School districts can continue to refer a minor to court or law enforcement agencies after action by the Utah Legislature recently.
The statute applies to minors charged with Class C misdemeanors on school property or are truant. The sunset for this law — or a date when a law will expire — was extended for five years.
Patty Norman, Utah State Board of Education deputy superintendent of student achievement, told lawmakers on Oct. 20 that the current processes and interventions for habitual truancy were working and recommended for the provision to remain the same
“There is no villain, no one out there who hates kids. We are all looking for that same outcome for students, which is student success. They (the students) may have a behavior which can have an intervention.. and if that works, we can keep them from going into the juvenile justice system,” Norman said.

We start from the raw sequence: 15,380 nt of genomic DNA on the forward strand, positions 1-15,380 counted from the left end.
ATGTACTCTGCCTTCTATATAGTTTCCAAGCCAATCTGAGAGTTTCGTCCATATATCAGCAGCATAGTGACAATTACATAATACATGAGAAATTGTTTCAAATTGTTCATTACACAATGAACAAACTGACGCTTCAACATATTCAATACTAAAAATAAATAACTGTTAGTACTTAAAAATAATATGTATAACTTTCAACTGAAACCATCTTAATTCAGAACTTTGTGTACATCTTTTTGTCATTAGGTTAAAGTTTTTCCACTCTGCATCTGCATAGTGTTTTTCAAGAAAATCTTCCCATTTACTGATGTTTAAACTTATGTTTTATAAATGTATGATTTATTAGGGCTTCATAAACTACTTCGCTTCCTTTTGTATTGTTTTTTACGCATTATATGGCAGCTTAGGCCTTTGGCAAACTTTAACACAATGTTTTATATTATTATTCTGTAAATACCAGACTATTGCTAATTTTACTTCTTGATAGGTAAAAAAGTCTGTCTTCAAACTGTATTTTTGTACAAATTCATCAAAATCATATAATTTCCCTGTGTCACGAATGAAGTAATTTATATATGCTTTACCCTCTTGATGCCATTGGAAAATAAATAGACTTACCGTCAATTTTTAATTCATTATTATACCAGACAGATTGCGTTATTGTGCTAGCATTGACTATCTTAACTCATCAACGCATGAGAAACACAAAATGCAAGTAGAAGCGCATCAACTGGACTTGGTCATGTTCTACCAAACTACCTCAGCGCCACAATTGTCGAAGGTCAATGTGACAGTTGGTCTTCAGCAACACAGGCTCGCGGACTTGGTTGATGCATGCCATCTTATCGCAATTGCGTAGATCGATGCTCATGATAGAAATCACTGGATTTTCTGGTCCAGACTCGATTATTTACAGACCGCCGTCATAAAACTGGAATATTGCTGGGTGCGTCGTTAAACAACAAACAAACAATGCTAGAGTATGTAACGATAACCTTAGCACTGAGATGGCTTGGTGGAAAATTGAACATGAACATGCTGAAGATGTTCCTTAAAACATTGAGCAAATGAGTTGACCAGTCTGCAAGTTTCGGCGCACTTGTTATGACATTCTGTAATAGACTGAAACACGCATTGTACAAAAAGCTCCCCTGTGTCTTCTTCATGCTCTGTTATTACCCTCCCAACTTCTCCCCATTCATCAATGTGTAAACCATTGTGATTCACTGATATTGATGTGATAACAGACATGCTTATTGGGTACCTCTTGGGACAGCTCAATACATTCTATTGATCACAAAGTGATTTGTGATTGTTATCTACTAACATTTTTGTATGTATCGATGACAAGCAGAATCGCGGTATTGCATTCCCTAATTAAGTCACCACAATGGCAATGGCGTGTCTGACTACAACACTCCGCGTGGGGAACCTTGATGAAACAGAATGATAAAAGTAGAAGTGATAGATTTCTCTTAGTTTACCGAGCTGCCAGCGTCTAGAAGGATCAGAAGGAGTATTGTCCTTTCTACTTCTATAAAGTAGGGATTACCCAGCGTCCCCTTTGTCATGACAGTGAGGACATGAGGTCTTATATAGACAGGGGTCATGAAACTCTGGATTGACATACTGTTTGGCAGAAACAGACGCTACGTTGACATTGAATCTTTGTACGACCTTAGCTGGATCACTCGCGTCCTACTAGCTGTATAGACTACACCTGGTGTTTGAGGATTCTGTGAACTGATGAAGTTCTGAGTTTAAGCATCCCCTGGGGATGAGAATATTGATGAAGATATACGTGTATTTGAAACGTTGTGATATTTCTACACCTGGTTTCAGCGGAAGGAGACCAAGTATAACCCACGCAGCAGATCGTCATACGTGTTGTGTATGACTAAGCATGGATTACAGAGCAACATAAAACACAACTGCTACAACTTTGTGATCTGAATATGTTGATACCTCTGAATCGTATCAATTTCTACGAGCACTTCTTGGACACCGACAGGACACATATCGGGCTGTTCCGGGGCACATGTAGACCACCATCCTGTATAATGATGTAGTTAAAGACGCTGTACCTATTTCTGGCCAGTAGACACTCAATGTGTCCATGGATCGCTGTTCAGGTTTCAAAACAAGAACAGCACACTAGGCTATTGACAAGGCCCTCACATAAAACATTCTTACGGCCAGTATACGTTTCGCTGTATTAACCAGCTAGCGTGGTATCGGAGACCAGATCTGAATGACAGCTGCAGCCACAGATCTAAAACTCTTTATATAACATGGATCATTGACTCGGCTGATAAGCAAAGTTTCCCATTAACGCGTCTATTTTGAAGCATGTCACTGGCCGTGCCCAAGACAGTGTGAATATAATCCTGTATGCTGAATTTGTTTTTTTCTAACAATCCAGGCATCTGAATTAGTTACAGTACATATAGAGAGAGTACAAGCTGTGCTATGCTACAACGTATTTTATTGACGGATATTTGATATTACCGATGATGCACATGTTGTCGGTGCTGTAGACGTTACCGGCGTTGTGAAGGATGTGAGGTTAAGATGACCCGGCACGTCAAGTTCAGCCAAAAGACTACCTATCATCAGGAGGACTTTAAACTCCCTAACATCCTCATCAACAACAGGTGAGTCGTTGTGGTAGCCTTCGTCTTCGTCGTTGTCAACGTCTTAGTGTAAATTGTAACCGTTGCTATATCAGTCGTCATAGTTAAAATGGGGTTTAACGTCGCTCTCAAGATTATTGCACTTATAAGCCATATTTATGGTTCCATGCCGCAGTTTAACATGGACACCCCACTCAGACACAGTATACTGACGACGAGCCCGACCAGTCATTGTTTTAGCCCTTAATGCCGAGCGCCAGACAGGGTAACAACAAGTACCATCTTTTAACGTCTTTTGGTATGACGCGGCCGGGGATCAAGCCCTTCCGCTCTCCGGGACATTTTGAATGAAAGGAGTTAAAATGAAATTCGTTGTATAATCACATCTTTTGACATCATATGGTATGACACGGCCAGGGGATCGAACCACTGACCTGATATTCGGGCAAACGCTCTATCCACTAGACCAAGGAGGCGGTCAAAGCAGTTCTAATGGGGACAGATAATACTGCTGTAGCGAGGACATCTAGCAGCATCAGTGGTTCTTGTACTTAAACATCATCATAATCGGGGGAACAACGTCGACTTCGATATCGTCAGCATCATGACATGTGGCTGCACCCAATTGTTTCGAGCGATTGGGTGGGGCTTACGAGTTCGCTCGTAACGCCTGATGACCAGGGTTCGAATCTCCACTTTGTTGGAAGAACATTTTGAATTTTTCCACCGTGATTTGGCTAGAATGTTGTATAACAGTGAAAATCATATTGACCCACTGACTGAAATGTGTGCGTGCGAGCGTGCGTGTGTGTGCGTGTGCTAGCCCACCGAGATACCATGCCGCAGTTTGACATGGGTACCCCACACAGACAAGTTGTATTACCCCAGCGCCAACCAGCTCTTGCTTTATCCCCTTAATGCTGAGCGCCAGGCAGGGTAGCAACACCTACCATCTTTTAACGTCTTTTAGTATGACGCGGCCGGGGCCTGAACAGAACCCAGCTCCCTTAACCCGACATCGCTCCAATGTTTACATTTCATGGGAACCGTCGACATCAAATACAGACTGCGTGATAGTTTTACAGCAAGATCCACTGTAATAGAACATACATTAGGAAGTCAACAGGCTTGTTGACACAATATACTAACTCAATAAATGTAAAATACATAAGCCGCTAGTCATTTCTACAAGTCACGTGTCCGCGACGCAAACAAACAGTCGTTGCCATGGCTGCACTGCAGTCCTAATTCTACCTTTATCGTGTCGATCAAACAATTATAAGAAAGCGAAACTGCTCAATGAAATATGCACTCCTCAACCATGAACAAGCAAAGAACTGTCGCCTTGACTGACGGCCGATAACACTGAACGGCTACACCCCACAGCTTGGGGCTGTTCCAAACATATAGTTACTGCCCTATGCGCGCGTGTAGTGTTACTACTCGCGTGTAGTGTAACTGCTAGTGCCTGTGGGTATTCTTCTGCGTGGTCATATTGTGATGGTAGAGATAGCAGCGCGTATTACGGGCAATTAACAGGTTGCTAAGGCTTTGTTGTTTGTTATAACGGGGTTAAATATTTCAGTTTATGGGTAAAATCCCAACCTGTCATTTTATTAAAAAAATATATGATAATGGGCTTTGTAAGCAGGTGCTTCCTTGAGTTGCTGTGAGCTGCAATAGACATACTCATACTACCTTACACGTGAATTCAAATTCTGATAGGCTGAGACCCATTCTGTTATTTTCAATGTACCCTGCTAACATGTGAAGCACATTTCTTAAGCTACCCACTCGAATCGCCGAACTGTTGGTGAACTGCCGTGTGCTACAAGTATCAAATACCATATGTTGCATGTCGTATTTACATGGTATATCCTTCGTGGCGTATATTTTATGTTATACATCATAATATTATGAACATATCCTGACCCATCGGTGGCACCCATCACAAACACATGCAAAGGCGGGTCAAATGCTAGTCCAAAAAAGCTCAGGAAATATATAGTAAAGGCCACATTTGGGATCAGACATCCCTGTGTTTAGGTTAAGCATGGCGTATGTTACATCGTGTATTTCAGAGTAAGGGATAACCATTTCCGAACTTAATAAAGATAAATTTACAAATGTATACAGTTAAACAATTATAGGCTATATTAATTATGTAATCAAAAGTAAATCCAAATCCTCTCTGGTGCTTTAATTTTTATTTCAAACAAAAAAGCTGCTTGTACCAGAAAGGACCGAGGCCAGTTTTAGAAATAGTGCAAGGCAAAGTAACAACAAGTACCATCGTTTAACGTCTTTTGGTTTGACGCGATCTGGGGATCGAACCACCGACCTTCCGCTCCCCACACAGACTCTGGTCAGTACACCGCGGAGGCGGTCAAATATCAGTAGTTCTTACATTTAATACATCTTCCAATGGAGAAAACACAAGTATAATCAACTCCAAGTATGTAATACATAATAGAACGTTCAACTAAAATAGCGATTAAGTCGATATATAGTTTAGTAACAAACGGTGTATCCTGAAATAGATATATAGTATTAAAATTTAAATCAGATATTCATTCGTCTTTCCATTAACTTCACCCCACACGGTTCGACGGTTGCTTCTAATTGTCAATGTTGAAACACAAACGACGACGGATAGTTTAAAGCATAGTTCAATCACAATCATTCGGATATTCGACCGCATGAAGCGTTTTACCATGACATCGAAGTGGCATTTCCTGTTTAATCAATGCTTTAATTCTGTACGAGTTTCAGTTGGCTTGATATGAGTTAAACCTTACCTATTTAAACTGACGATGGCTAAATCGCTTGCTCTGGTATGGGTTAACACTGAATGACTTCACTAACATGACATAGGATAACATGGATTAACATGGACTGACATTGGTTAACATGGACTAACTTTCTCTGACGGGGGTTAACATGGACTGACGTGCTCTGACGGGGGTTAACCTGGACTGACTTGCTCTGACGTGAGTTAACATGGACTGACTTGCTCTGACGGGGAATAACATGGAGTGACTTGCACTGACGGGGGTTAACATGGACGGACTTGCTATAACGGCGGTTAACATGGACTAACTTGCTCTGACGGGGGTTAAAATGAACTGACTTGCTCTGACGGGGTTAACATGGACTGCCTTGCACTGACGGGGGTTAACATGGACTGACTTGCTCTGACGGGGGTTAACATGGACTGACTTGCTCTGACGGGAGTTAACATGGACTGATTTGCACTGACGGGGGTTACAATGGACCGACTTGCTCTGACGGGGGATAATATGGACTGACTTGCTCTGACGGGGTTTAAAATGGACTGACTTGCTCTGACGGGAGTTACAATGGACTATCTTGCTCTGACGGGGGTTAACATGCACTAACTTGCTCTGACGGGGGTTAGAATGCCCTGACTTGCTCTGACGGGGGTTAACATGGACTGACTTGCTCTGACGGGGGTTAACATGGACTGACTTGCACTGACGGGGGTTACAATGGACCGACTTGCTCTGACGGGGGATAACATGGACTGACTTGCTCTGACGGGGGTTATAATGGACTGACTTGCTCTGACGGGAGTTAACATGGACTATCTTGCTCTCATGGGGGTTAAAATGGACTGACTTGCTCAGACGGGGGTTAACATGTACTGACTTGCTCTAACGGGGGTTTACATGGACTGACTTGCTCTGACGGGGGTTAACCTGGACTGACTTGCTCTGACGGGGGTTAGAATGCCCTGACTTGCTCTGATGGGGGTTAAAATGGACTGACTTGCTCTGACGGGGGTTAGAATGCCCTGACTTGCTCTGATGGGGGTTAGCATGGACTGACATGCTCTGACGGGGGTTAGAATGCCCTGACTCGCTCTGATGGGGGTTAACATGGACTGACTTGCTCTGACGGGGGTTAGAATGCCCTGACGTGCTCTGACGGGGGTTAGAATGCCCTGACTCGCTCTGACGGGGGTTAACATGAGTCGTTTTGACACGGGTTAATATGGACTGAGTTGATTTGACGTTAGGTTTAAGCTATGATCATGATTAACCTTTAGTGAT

According to the Utah State Board of Education, the number of habitual truancy referrals were 1,191 episodes in 2015, which dropped to 154 in 2020.
“Our superintendents have committed to working with their school administrators and parents working with students so that everybody understands the importance of this issue.” said Lexi Cunningham, executive director for the Utah State Superintendents Association.
In a letter to the committee ,Utah Director of Juvenile Justice, Brett Peterson voiced his support for repealing the sunset of the statute and recommended an extension of five years.
“When I look at something as transformational as juvenile reform in Utah, it is a journey. . . I think it [the extension] allows for additional data,” Brett Peterson said.
Originally, this sunset section was set to repeal on July 1, 2022.